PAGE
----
hanging Aberdeenshire’s relationship with alcohol is a Local Outcomes Improvement Plan (LOIP) priority for Aberdeenshire Community Planning Partnership.
In this blog post, Wayne Gault, Lead Officer with the Aberdeenshire Alcohol and Drug Partnership, reflects on how the Partnership approached the priority, what they have learnt from the experience, and what it means for practice.
My aspiration had been to inspire the imagination of as many different stakeholders across as wide a field as possible to help change Aberdeenshire’s relationship with alcohol. This was because something as nebulous and ‘wicked’ as culture relating to something as engrained and omnipresent as ‘alcohol’ was unlikely to have any silver bullets. Even if it did, there would be few people who would want to fire such a bullet.
Capturing the interest of CPP partners about something that might be peripheral to their core business was always going to be difficult as partners inevitably have an already full agenda of commitments. Making the case on an objective, rational basis or telling a compelling story about why the alcohol topic was relevant to them wasn’t sufficient. In fact, being too driven could come across as intrusive, resulting in important partners becoming less inclined to engage. A case in point would be the alcohol licensing aspects of the agenda.
From evidence-informed policy and practice…
Initially, I assessed that our alcohol licensing mission was simply to obtain the facts about the health and social impact of alcohol sales in Aberdeenshire and present these to the licensing boards and licensing fora so as to justify improved controls on the award of off-sales licences 
in order to minimise population-level alcohol consumption. This simple approach seemed to work with the licensing fora but didn’t work with the licensing boards.
I made the mistake of thinking I simply hadn’t got my message across adequately because some board members did not appear to accept public health as a legitimate goal of licensing policy. I compounded my mistake by allowing my frustration that the public health evidence did not result in the hoped-for outcomes to lead to a more assertive approach that, with the benefit of hindsight, could easily have come across as hectoring if not naïve.
…to longer-term relationship-building and shared dialogue
Over time, it became clearer that a rational policy planning approach wasn’t adequate and my approach had to evolve. I had not sufficiently appreciated the complexities Licensing Board members  and Clerks to the Board  had to contend with. By being focused on improving our data collection, analysis and presentation of evidence, I’d inadvertently put some relationships under needless pressure. That realisation was a turning point. Since then, our approach has been to strengthen relationships, seek to understand before being understood, to be more patient and to balance our needs against that of other partners.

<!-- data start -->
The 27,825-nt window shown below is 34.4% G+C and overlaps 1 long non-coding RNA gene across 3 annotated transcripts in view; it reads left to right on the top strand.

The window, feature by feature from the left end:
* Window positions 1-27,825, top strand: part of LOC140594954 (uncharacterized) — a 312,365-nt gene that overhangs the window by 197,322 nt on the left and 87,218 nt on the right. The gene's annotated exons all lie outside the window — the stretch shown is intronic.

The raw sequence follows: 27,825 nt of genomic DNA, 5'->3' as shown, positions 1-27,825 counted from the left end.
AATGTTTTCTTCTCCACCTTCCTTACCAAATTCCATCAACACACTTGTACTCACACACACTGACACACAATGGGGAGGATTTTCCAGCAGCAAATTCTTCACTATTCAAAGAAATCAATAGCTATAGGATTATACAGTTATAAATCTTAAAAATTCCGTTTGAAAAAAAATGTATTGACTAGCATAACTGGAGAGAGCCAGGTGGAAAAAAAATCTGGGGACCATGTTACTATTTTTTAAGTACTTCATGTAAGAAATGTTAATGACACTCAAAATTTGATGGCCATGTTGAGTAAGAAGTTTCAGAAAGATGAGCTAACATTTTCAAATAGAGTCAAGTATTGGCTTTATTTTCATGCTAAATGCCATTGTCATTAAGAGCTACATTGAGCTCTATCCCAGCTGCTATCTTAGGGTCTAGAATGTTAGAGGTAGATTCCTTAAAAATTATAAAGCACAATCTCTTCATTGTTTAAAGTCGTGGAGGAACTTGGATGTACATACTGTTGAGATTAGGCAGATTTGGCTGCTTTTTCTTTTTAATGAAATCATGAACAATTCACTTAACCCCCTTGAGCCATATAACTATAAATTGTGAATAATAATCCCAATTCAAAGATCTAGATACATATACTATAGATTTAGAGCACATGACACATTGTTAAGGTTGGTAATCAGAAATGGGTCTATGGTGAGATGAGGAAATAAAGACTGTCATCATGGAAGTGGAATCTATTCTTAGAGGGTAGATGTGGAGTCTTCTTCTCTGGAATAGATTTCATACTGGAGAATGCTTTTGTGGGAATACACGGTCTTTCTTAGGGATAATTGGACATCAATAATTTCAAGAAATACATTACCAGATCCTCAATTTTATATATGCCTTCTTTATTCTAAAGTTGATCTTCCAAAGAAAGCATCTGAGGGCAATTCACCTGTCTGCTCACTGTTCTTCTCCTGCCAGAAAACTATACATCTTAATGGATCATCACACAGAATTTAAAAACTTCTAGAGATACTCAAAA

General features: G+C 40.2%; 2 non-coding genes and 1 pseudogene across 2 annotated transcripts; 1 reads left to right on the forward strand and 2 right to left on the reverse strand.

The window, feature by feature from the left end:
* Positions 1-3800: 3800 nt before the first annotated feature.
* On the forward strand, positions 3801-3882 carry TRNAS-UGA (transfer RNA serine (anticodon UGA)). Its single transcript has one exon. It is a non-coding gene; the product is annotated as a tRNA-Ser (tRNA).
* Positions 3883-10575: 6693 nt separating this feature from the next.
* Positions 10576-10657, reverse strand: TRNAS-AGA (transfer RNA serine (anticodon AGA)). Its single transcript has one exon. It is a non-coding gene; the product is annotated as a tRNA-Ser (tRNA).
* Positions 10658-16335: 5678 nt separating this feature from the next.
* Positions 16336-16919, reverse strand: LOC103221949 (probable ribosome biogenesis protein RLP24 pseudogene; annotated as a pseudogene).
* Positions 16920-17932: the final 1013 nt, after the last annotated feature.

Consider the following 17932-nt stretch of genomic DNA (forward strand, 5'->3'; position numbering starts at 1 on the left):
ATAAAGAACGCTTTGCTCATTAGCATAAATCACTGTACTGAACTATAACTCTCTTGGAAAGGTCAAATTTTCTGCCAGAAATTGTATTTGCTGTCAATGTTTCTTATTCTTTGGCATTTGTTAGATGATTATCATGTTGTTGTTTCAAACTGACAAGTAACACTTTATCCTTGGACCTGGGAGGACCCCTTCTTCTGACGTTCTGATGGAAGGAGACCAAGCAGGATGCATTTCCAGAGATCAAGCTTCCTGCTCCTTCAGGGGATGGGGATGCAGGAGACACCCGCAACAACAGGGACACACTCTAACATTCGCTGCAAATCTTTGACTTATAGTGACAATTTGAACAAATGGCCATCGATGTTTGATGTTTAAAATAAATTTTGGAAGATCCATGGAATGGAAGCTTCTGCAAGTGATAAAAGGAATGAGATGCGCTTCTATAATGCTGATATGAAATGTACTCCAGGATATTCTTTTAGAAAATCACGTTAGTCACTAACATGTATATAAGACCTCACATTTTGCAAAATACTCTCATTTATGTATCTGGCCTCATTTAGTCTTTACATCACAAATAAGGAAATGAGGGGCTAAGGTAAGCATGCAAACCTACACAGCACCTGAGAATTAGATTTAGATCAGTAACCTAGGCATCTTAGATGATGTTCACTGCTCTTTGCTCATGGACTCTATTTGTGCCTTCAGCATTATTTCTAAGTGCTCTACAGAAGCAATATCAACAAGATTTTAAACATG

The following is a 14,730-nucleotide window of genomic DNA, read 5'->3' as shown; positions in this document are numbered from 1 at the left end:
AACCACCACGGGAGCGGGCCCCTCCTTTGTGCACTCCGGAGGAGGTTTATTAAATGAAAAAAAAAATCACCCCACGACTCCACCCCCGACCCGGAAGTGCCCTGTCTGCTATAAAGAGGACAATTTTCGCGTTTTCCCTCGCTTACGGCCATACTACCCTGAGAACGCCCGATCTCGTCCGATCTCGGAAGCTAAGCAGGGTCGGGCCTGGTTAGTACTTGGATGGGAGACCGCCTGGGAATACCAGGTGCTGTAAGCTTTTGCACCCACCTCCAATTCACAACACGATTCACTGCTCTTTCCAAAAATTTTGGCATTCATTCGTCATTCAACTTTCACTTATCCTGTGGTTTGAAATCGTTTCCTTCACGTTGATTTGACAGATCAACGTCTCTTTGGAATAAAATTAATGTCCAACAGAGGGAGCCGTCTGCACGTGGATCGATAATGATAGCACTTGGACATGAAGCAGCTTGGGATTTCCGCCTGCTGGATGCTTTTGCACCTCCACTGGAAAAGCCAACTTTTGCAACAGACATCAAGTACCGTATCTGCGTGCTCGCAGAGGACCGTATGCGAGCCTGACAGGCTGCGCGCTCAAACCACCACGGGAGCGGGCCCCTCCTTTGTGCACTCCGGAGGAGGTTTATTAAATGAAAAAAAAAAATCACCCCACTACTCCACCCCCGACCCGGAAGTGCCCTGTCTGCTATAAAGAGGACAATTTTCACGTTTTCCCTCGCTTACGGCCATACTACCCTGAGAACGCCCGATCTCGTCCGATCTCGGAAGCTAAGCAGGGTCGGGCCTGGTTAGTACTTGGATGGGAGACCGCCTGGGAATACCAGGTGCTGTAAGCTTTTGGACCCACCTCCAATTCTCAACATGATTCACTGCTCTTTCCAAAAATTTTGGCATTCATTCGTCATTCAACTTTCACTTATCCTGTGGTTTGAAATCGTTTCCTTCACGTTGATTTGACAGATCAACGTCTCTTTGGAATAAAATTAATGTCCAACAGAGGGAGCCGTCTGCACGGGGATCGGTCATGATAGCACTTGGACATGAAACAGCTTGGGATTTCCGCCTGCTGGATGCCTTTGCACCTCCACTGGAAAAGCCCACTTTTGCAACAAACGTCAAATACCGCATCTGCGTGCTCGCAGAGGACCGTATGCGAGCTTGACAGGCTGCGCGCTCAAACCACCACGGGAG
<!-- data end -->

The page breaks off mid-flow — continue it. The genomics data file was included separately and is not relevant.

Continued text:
For example, in conjunction with various partners, we recently delivered a Licensing Matters event, targeted at licence holders. The foci was the five licensing objectives . It was organised and delivered in partnership with a wide range of stakeholders and emphasised the need to have a more rounded understanding of the role that each partner had and that no one partner could have delivered the event successfully alone. The event focused on practical issues affecting licence holders around the five licensing objectives and related duties, whilst promoting and educating on the multi-agency approach to licensing.
I delivered a session on the objective ‘protecting children and young people from harm’ and had been keen to ensure the message was moderated sufficiently to enable the audience to hear it without rejecting a potentially threatening message out of hand. We were delighted to have more than 120 attendees and received very positive feedback. A key lesson for me was that my assumption that the trade wouldn’t tolerate our message was unfounded. Discussions at the end of the event showed a nuanced understanding of the balance to be struck between commercial interests and public protection interests. The quality of the pre-planning, execution and post-event debrief had in my mind built more trust and confidence that the partners have a better understanding of each other’s perspectives.
Developing policy and practice across Scotland
However it may be that, despite its initial promise, licensing may not actually be as powerful a vehicle to contribute to cultural change as we had first envisioned. Since our initial experience, academics have explored how public health practitioners have engaged with the licensing system . It appears that my learning journey has been common across Scotland and with the benefit of hindsight, could have been bypassed if we had had a better appreciation of licensing as a political rather than a scientific process.
I’m now no less enthusiastic to ensure we meet Aberdeenshire’s aspirations to change our relationship with alcohol; I’m just more aware of the risk of that enthusiasm getting in the way and inadvertently making it harder to develop the positive relationships essential to success.
The Aberdeenshire Alcohol and Drug Partnership’s work to tackle this LOIP priority is one of the case studies in the collaborative research report Inquiring into Multi-layered, Preventative Partnership, available now on the What Works Scotland website.
Reference list: Wayne Gault. 2018. Retrieved from http://whatworksscotland.blogspot.com/2018/04/changing-alcohol-culture-developing-our-loip-priority.html